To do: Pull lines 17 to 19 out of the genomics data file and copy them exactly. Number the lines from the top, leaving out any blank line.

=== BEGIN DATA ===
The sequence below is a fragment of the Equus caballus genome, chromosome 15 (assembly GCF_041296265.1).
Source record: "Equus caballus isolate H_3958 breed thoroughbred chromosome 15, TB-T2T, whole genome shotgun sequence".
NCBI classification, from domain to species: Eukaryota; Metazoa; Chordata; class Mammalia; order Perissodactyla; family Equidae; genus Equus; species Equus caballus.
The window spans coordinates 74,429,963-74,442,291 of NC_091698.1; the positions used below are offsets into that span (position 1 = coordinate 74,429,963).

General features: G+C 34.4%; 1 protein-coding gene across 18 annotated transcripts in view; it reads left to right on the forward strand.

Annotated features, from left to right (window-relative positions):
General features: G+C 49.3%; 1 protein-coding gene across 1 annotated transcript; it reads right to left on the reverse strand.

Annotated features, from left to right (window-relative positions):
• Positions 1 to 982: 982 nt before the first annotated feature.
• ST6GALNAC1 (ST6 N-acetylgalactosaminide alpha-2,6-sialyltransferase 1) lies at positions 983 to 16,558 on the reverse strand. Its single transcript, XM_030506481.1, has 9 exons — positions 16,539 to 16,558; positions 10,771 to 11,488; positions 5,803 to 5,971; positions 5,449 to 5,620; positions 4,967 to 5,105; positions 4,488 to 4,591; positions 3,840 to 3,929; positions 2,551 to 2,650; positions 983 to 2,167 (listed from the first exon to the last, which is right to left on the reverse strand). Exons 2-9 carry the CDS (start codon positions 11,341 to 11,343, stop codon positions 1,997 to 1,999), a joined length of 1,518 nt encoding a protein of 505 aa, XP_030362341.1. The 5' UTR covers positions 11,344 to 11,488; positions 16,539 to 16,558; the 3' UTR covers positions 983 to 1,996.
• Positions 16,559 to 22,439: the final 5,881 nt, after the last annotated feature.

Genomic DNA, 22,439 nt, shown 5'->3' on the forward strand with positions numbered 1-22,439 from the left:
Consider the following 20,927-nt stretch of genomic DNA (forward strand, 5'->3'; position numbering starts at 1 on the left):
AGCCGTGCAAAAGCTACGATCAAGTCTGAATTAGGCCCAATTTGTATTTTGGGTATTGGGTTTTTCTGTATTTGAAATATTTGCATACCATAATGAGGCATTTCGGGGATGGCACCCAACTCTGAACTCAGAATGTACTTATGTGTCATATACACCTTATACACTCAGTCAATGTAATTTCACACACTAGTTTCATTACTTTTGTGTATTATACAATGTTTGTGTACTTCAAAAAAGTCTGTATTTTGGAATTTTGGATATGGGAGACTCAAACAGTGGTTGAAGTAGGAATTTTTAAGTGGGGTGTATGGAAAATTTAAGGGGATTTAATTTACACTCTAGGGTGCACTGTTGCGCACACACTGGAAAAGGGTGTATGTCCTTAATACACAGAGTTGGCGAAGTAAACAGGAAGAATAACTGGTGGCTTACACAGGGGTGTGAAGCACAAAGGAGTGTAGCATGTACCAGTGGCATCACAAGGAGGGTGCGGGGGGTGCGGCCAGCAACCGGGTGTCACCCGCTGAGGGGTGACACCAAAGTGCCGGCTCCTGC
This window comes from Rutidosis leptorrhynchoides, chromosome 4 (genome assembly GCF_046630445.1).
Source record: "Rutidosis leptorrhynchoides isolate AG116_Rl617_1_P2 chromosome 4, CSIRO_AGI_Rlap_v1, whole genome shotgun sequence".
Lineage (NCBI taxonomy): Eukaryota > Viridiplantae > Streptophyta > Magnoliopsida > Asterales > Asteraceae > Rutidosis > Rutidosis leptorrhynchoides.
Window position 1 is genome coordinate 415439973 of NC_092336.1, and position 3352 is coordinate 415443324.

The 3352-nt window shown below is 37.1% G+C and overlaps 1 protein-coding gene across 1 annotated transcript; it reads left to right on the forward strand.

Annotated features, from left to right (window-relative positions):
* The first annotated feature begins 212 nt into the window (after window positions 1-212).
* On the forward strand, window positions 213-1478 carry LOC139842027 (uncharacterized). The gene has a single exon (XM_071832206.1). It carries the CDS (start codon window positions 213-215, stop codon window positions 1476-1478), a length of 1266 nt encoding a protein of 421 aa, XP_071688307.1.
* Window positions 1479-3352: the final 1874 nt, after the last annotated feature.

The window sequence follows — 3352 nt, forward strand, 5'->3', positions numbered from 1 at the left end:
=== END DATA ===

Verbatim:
Lineage (NCBI taxonomy): Eukaryota > Viridiplantae > Streptophyta > Magnoliopsida > Asterales > Asteraceae > Rutidosis > Rutidosis leptorrhynchoides.
Window position 1 is genome coordinate 415439973 of NC_092336.1, and position 3352 is coordinate 415443324.

The 3352-nt window shown below is 37.1% G+C and overlaps 1 protein-coding gene across 1 annotated transcript; it reads left to right on the forward strand.